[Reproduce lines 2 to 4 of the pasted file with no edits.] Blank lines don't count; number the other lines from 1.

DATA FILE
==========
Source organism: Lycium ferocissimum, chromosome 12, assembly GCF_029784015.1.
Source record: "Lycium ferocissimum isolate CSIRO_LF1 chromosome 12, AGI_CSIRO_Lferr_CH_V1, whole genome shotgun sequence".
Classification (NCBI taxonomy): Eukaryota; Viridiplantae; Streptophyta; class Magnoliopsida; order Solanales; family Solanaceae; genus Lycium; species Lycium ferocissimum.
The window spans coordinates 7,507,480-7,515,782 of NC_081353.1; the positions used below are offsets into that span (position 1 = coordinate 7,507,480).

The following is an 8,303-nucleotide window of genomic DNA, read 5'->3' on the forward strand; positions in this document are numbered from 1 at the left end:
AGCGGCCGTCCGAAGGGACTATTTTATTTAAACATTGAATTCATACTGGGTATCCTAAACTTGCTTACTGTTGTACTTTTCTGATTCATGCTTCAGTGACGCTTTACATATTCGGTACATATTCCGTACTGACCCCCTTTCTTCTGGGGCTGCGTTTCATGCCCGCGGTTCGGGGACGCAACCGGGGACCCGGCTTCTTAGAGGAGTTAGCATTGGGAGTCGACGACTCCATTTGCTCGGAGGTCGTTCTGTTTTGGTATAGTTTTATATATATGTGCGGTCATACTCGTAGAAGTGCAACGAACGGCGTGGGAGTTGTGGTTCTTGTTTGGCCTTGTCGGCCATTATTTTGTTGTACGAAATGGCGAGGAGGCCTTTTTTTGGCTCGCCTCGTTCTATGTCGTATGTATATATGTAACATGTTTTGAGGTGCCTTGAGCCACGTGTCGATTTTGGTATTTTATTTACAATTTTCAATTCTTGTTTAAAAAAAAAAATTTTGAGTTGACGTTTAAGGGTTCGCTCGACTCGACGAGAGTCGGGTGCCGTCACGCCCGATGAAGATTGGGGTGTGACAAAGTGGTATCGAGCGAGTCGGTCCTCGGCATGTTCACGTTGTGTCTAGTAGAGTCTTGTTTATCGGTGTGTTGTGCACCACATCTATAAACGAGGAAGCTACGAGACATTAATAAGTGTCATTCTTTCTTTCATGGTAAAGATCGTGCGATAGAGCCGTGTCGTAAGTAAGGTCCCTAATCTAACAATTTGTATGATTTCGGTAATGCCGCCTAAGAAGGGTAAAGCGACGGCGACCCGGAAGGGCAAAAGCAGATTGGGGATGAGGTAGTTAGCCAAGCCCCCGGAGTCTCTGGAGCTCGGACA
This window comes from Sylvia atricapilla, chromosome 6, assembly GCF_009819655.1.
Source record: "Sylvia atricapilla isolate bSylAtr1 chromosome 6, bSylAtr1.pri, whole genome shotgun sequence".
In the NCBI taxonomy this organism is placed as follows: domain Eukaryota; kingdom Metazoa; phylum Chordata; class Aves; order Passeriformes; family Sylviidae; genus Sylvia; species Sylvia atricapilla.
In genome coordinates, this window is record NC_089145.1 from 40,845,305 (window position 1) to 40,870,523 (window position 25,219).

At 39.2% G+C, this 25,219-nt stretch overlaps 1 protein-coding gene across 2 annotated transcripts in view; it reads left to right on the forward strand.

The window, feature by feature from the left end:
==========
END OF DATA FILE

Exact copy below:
Source record: "Lycium ferocissimum isolate CSIRO_LF1 chromosome 12, AGI_CSIRO_Lferr_CH_V1, whole genome shotgun sequence".
Classification (NCBI taxonomy): Eukaryota; Viridiplantae; Streptophyta; class Magnoliopsida; order Solanales; family Solanaceae; genus Lycium; species Lycium ferocissimum.
The window spans coordinates 7,507,480-7,515,782 of NC_081353.1; the positions used below are offsets into that span (position 1 = coordinate 7,507,480).